A study conducted by the Better Business Bureau found that despite a decreasing in the use of checks, check related scams are on the rise.
The BBB’s study “Don’t Cash That Check: Better Business Bureau Study Shows How Fake Check Scams Bait Consumers” found that in 2017 there was over 500,000 victims of counterfeit checks, and that the number of victims in 2018 is likely to double those of last year.
Fake checks can be used in a number of scams that range from employment scams to prize and sweepstakes fraud, but each case involves the same routine of victims depositing the check and sending money back to scammers.
Knowledge of the following can help prevent consumers from falling victim:
- Crediting a bank account does not mean the cashed check is valid.
Federal banking rules require that when someone deposits a check into an account, the bank must make the funds available right away – within a day or two. Even when a check is credited to an account, it does not mean the check is good. A week or so later, if the check bounces, the bank will want the money back. Consumers, not the fraudsters, will be on the hook for the funds.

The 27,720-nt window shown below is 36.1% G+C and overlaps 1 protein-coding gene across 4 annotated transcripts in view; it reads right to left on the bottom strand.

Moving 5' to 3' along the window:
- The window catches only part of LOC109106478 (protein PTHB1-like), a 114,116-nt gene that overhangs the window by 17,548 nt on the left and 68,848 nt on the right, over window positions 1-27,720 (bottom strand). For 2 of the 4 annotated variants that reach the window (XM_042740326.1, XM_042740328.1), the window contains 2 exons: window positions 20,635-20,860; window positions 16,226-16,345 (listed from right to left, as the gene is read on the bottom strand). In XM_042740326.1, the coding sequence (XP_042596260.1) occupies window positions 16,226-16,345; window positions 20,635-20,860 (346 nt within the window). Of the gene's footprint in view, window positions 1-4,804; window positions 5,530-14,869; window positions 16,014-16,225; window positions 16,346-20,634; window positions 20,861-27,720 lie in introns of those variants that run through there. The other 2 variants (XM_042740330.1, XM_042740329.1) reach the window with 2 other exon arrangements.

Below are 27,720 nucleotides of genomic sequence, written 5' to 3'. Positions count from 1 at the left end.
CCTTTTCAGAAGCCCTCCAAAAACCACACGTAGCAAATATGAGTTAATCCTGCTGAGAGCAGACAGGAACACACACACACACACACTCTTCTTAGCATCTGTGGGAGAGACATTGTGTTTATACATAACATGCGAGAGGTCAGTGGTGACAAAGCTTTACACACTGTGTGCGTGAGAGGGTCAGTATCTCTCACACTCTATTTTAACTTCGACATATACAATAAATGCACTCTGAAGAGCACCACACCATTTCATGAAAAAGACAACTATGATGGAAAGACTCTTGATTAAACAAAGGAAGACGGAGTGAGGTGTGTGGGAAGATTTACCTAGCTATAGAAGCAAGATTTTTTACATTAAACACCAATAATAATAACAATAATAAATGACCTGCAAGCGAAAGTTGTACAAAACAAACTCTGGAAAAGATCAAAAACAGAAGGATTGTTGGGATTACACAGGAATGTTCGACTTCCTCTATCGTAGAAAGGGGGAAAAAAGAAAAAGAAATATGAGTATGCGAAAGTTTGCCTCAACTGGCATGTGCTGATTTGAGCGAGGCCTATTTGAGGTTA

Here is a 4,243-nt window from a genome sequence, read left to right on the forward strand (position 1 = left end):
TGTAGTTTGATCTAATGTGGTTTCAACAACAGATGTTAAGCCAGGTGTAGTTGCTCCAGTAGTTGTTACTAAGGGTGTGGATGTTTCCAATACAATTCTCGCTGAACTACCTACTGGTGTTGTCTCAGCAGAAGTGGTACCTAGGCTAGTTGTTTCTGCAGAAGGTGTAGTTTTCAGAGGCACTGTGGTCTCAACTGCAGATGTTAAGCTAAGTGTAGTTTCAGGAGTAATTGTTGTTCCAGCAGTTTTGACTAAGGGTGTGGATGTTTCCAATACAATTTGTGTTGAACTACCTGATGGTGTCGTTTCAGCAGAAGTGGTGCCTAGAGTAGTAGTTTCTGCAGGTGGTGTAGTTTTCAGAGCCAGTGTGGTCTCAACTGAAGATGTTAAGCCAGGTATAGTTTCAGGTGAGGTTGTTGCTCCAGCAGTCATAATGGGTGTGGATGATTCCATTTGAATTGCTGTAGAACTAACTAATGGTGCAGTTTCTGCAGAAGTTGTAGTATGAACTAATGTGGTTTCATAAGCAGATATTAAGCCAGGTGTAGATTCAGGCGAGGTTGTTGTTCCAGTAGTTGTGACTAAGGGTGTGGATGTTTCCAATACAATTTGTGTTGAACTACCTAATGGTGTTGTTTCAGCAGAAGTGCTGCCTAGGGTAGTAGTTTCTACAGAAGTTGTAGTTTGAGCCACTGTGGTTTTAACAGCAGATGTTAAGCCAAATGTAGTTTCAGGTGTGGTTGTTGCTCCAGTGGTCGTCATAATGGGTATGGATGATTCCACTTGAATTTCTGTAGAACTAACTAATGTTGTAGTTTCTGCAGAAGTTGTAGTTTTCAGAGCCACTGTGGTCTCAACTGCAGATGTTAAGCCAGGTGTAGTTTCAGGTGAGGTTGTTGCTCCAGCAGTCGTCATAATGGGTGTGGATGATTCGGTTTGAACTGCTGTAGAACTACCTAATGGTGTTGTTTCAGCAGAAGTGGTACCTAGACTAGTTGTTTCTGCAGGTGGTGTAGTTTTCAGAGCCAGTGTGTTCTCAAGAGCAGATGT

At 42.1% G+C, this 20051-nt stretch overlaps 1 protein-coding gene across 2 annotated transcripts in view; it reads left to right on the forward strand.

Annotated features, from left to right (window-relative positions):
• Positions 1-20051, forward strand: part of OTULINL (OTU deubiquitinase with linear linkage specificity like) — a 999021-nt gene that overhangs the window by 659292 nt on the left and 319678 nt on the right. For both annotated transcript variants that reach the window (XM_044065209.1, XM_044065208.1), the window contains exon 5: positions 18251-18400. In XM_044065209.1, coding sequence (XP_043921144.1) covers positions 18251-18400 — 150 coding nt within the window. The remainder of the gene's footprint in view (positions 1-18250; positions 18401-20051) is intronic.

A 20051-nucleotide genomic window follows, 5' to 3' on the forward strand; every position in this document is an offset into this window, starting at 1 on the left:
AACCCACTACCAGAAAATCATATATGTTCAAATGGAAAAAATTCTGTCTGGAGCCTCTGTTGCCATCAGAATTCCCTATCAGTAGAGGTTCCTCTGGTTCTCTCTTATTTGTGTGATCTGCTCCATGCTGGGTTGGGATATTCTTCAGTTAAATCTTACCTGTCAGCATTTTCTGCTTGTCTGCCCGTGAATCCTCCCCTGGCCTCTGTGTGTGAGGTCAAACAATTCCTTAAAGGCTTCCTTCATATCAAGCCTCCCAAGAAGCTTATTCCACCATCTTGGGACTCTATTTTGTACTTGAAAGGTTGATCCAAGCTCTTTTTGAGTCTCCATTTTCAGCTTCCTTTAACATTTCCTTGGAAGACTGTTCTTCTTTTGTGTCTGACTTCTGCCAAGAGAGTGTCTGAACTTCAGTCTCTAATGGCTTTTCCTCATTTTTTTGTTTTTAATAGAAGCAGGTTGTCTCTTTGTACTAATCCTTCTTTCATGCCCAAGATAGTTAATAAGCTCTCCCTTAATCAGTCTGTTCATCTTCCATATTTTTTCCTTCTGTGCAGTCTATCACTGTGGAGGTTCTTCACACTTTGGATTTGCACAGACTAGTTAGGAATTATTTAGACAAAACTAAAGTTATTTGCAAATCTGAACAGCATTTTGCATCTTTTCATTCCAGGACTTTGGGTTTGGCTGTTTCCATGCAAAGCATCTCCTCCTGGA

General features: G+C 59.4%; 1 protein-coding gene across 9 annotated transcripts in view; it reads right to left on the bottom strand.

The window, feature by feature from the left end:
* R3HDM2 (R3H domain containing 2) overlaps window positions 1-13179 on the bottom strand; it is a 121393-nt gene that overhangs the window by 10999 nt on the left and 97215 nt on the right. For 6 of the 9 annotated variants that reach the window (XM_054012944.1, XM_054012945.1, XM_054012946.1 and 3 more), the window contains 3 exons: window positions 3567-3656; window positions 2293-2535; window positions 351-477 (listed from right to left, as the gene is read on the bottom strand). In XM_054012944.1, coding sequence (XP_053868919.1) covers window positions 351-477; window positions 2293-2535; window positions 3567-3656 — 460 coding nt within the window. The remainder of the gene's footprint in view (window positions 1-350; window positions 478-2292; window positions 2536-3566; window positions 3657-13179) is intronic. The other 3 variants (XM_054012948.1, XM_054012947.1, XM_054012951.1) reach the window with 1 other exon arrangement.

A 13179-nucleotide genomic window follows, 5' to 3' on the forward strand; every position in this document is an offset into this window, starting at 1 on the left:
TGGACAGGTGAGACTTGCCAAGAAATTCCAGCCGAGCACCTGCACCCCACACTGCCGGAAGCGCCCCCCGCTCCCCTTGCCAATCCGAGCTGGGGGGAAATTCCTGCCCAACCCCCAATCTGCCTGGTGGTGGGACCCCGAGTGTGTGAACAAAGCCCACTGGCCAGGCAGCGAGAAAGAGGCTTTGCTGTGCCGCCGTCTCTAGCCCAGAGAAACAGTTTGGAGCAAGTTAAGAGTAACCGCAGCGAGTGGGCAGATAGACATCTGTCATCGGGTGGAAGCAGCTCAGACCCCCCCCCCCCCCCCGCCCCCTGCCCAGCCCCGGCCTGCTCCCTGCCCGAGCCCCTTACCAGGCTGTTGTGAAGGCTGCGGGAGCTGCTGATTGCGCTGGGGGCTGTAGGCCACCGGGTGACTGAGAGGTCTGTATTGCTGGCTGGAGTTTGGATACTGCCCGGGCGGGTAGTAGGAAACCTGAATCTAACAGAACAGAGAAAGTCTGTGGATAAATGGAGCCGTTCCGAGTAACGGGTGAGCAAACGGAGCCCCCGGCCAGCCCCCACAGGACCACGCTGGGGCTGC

- Cashier’s checks and postal money orders can be forged.
A cashier’s check is a check guaranteed by a bank, drawn on the bank’s own funds and signed by a cashier. If a person deposits a cashier’s check, the person’s bank must credit the account by the next day. The same holds true for postal money orders. Scammers use cashier’s checks and postal money orders because many people don’t realize they can be forged.
For additional information, visit https://www.bbb.org/avoidscams/